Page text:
by Derek T. Dingle
Over 45 days, BLACK ENTERPRISE shares 45 milestone events among the nation’s largest black-owned businesses that have had widespread impact on black economic development and American industry across four decades. This is in tribute to the 45th anniversary of Black Enterprise’s iconic BE 100s yearly list of the largest black-owned companies.
Today we reveal No. 34 in the web series “45 Great Moments in Black Business.”
2004: R. Donahue Peebles makes history in 2002 when his BE 100s real estate firm completes development of Miami Beach’s Royal Palm Resort, the nation’s first black-owned luxury resort. Two years later, he sells the property for a record $127.5 million.
When BLACK ENTERPRISE covered him in June 2004, he was dubbed “The Prince of South Beach”—and for good reason. He had control of the 417-unit Royal Palm Crowne Plaza Resort in Miami Beach—the first black-owned luxury resort in the nation—and his company, Peebles Atlantic Development Corp. had amassed a $500 million real estate portfolio and demonstrated a pile-driving 141% revenue growth in a year due, in part, to its focus on “on the red-hot South Florida luxury real estate scene.” As a result, the company was named BE’s Company of the Year. (Today, The Peebles Corp. ranks No. 35 on the BE Top 100 with $102 million in revenues.)
To fully appreciate his deal-making prowess and phenomenal payout, one must review its dynamics. Here’s the blow-by-blow account as reported by BE‘s then-Features Editor Alan Hughes some 13 years ago:
While on vacation in Miami Beach with his wife, Katrina, and their then-infant son for the 1995 New Year’s holiday, Peebles came across an article that would reshape his business. “I was reading the paper, and there was a story in The Miami Herald about how South Beach had grown and the real estate market is on fire, and they gave an example of the Shorecrest Hotel that was owned by an investor who paid $900,000 two or three years ago and was now selling it for $5 million,” said Peebles. “And they said it was next door to the Royal Palm Hotel that was owned by the city, which was looking for an African American developer.”
It was the first time Peebles had heard of a project reserved for a specific race. “So I said to myself, ‘How many African American developers are in this county? Not many. How many have the capacity to do a project of this size? Even fewer. And how many are reading The Miami Heraldright now? Probably not many.’ “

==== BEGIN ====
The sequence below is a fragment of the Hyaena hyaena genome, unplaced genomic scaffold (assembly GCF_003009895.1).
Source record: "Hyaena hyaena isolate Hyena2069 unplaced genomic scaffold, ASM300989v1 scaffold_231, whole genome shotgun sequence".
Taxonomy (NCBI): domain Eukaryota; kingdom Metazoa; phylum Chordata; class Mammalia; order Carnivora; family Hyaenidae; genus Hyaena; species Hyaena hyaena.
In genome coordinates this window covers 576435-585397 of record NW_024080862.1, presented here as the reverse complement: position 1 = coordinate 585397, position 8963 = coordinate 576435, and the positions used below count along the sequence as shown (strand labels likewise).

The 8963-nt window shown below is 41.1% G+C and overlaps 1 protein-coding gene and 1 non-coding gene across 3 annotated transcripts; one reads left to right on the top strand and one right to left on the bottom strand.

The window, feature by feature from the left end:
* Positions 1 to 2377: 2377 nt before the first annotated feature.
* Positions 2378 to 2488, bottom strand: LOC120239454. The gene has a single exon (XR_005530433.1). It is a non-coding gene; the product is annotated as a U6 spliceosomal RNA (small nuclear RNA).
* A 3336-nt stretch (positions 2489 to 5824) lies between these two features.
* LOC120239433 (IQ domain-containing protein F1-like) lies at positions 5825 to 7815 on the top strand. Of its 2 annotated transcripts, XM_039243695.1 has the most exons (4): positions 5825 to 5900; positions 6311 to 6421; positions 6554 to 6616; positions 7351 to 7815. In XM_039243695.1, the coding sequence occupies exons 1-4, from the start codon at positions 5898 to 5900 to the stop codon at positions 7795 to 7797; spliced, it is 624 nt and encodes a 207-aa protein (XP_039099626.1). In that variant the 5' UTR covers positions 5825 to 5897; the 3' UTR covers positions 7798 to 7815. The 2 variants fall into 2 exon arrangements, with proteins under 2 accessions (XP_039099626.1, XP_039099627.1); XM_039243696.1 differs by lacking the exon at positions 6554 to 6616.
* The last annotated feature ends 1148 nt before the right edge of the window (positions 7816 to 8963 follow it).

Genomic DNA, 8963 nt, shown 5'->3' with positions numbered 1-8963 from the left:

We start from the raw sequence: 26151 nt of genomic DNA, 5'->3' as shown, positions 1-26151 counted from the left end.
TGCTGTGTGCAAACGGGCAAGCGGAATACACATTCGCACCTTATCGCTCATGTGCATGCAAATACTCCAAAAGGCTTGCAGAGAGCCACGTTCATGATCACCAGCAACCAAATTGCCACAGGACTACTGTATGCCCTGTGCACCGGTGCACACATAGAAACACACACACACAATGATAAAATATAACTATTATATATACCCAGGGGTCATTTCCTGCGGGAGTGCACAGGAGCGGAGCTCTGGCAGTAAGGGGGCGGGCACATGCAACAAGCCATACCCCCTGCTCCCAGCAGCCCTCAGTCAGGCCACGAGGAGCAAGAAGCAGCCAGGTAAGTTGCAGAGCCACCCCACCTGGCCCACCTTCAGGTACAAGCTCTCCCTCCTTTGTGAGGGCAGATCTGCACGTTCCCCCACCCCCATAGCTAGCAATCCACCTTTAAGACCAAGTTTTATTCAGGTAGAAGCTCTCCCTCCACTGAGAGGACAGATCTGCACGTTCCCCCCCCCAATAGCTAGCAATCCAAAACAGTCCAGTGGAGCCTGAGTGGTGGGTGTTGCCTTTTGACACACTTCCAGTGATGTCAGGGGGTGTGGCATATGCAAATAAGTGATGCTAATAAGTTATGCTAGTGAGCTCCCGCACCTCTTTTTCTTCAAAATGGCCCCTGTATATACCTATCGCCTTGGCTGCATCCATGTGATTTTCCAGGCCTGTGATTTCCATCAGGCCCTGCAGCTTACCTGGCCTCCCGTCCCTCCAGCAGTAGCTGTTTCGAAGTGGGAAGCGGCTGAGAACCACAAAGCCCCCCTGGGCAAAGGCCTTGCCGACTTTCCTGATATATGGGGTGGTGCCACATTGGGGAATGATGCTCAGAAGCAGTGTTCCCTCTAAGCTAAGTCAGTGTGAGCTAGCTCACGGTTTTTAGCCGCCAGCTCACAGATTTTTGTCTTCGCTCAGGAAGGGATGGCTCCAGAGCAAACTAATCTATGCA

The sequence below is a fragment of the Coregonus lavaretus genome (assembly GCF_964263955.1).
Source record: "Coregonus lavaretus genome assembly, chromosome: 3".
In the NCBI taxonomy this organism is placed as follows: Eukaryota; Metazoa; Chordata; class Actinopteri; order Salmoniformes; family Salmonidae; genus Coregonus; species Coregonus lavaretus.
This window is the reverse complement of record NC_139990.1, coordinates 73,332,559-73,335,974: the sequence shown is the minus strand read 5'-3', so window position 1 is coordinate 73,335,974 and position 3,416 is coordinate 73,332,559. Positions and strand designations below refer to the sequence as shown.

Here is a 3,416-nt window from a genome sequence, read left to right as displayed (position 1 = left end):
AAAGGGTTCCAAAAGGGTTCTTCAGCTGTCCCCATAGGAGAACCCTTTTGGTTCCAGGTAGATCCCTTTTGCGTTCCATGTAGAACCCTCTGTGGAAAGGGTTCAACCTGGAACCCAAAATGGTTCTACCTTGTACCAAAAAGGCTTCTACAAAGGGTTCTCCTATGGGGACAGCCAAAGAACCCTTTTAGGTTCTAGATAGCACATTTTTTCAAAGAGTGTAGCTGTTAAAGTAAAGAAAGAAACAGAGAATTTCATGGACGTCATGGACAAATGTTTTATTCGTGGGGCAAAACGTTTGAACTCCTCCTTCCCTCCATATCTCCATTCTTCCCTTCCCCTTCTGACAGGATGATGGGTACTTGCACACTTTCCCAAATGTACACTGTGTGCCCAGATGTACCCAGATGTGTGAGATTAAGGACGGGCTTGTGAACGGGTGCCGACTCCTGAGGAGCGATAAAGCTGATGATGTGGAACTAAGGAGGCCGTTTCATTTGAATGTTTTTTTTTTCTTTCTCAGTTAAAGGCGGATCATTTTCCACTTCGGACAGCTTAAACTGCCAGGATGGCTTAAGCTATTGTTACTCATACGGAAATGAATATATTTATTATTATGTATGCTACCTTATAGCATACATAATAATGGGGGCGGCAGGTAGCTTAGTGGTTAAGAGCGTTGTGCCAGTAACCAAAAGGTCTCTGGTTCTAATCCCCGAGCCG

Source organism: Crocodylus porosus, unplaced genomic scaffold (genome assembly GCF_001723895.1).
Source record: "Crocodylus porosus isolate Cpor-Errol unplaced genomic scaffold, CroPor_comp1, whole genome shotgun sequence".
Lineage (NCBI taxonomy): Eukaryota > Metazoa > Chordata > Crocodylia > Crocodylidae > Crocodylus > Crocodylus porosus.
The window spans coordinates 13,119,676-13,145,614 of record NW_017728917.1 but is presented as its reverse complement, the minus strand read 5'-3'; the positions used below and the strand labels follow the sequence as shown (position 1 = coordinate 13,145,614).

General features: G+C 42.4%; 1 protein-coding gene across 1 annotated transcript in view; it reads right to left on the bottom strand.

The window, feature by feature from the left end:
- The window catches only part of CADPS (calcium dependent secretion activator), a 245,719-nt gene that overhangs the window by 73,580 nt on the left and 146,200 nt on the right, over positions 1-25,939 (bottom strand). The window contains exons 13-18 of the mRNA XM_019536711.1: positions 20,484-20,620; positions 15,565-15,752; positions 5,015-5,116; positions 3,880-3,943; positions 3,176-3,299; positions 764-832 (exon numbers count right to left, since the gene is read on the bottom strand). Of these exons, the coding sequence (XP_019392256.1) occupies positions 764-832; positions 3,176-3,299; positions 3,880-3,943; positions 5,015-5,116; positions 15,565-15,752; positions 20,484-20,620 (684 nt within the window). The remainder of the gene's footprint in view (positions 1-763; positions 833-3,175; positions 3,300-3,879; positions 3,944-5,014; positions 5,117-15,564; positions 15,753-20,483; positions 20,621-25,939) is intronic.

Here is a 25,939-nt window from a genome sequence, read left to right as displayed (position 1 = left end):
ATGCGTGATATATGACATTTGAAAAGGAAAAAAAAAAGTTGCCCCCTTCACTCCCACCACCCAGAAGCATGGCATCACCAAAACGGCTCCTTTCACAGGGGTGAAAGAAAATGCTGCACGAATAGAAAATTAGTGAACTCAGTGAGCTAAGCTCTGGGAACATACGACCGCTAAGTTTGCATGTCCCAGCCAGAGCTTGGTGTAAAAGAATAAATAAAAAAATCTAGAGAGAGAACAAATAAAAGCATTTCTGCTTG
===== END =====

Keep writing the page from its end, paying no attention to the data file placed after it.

There was a reason for the set-aside. Several years earlier, prominent local attorneys H.T. Smith and Marilyn Holifield led a tourism boycott by African Americans, claiming city officials had snubbed South African leader Nelson Mandela when he visited because the former political prisoner made positive remarks about Cuban President Fidel Castro. Miami is home to the largest Cuban population in the U.S. This made the city, which was segregated until the mid-60s, a hotbed for political and social unrest.
As part of the 1993 settlement to end the boycott, which had cost the county an estimated $20 million to $50 million in lost convention business and tourist dollars, Miami Beach agreed to underwrite the development of a black-owned luxury hotel by putting up a long-term $10 million loan to acquire the property. But the deal stalled after four local African American would-be developers, known as the HCF Group, won the original bid but failed to secure additional financing for the estimated $60 million project. “Ultimately, in spite of H.T. Smith and other community leaders [urging] the city commission to reach a deal with HFC, the city commission terminated negotiations,” recalls Peebles.
When the Royal Palm deal came along, Peebles was familiar with both the real estate business and the politics of public/private partnerships. Even more important, he gained control of the Shorecrest Hotel, which would become a pivotal part of sealing the deal. When the city of Miami Beach issued its request for proposal for the Royal Palm, it was conditional on the development of the adjacent Shorecrest property. However, the city had earmarked $10 million to acquire both properties and used $5.5 million of those funds to acquire the Royal Palm, leaving insufficient funds in the budget to meet the $5.5 million asking price for the Shorecrest. Peebles’ earlier acquisition of that property turned out to be highly strategic, because any competing bids for acquiring and developing the Royal Palm had to include the Shorecrest.
The city received seven bids, mainly from major hotel chains that had partnered with African Americans to meet the 51% black ownership requirement. Each bidder was connected to a different hotel chain, including The Ritz-Carlton and Hyatt. Peebles partnered with Crowne Plaza Hotels & Resorts, hammering out a contract in which the hotel chain paid $6 million for the right to brand and manage the property.
The Hyatt team was named the top bidder by the city’s citizens’ selection committee, set up to make recommendations to the city commission. Peebles came in second, while Baltimore developer Otis Warren came in third. The three finalists were then invited to make presentations to the commissioners, but with the recommendation, Hyatt clearly had the edge.
Peebles knew politics was behind it all. “The city’s financial adviser had recommended us financially; we had three loan commitments and nobody else had any,” he said. Peebles, however, had an ace in the hole: the Shorecrest property.